Himax Technologies (NASDAQ:HIMX) put out some good numbers in the the third quarter. Total revenue and gross margins reached the top end of guidance, and the company's biggest revenue driver saw solid year-over-year growth.
However, investors are likely to temper that positive news with the company's disappointing fourth-quarter guidance. To find out what happened, let's take a look at what Himax's management had to say on the company's earnings call.
Revenues were at the top end of guidance
Himax Technologies President and CEO Jodan Wu said on the call that earnings per share (EPS), gross margins, and revenues were all in line with the company's reiterated guidance issued at the end of September. You might remember that after some downgrades from Wall Street analysts, the company reiterated its third-quarter guidance a few months ago.
Gross margins came in at 25.6%, and non-GAAP EPS per diluted share was $0.12. The company's management also pointed out that revenue came in at $218.1 million, which was at the high end of the company's guidance and higher than some analysts' consensus of $216 million.
According to Wu, all product lines helped push up revenue in the quarter, bringing a 31.7% year-over-year gain:
Both the sequential and year-over-year growth was due to continual growth momentum across all our major product lines, driven by large panel driver IC sales benefiting from our leading market share in China and in 4K TV, better-than-expected smartphone driver IC sales and accelerating AR/VR related business from our leading US customer.
The company's largest revenue segment continues to grow
Himax has always relied on its small and medium-sized drivers to bring in the majority of its revenue, and that was still the case in the third quarter, as the segment accounted for 45.5% of total revenue.
The good news is that sales in this business grew by 17.8% year over year. Wu said strong sales from Himax's partners in China are keeping the small and medium driver business humming along:
Sales into smartphones came in better than guided to achieve low-single-digit growth sequentially and up more than 20% year-over-year, as we fulfilled some of the surging rush orders of late from Chinese end customers through securing additional capacity from our supply partners.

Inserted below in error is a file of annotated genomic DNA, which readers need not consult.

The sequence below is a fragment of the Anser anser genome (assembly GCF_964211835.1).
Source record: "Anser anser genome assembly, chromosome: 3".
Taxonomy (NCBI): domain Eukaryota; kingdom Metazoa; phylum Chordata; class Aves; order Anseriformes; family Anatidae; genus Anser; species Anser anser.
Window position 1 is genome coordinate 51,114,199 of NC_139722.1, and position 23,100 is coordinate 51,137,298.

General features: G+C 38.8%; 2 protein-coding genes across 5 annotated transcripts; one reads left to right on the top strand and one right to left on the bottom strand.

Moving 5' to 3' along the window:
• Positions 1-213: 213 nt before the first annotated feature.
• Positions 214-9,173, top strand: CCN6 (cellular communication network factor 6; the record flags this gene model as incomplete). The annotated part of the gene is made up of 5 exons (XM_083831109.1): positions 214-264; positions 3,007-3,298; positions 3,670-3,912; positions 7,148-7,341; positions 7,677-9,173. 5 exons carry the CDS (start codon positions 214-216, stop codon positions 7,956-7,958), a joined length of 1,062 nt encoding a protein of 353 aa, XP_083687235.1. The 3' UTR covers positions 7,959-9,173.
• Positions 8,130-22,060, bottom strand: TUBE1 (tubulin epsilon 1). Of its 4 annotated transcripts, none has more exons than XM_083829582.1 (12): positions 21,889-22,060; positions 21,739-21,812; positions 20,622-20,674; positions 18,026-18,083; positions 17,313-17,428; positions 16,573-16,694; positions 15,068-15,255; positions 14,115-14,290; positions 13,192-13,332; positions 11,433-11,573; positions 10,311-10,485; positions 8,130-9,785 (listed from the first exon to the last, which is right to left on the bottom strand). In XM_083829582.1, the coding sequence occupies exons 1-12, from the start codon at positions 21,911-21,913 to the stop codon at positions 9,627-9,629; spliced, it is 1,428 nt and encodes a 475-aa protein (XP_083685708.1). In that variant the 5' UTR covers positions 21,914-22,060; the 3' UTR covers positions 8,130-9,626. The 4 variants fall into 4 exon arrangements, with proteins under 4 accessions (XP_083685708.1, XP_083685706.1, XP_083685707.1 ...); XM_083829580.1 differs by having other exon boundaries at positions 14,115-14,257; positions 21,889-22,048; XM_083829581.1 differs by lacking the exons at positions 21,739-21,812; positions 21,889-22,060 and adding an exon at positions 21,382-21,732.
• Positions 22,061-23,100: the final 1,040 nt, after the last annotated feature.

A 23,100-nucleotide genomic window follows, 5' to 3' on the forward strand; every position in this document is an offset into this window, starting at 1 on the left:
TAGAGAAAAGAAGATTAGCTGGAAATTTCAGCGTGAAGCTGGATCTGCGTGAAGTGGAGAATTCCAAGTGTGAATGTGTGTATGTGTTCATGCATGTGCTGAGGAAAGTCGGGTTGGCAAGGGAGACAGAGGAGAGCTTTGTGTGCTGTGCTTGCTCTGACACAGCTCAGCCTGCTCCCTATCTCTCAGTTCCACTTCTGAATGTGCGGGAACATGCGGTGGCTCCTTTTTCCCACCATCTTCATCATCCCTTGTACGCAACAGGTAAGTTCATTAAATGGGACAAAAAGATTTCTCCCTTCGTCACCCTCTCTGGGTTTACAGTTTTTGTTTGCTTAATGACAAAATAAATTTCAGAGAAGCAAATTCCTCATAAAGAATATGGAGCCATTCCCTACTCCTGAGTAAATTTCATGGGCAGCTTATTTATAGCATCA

Wu added that China continues to be a bright spot for the company, saying, "The strong rebound of our smartphone driver IC business this year came from our long-standing leading market share in China where our end brand customers are performing strongly."
Things will likely slow down in the fourth quarter
Despite the progress in this quarter, management tempered some of the good news with a more sobering forecast for the fourth quarter.
"The fourth quarter is typically a low season for the semiconductor industry. For the fourth quarter of 2016, we expect revenue to be down 4% to 9% sequentially. Gross margin is expected to be slightly down sequentially, depending on our final product mix," Wu said.
The slowdown will come from several company segments, including Himax's small, medium and large panel drivers.
Wu said large panel drivers will see some slowdown due to customer inventory adjustments, but he noted that, "Despite the temporary demand slowdown, our leading position in this segment remains intact."
Wu also said that while demand for small- and medium-sized drivers will remain strong, "fourth quarter sales for smartphones are likely to decline mid single digit sequentially due to the foundry capacity constraints."
So, while the third quarter outpaced some analysts' expectations and hit the high end of the company's guidance, investors should expect some of the continued volatility that we've seen with the company in the past. HiMax's management may be bullish on the company's future, but investors should remember that this company will still likely experience some instability along the way.
Chris Neiger has no position in any stocks mentioned. The Motley Fool has no position in any of the stocks mentioned. Try any of our Foolish newsletter services free for 30 days. We Fools may not all hold the same opinions, but we all believe that considering a diverse range of insights makes us better investors. The Motley Fool has a disclosure policy.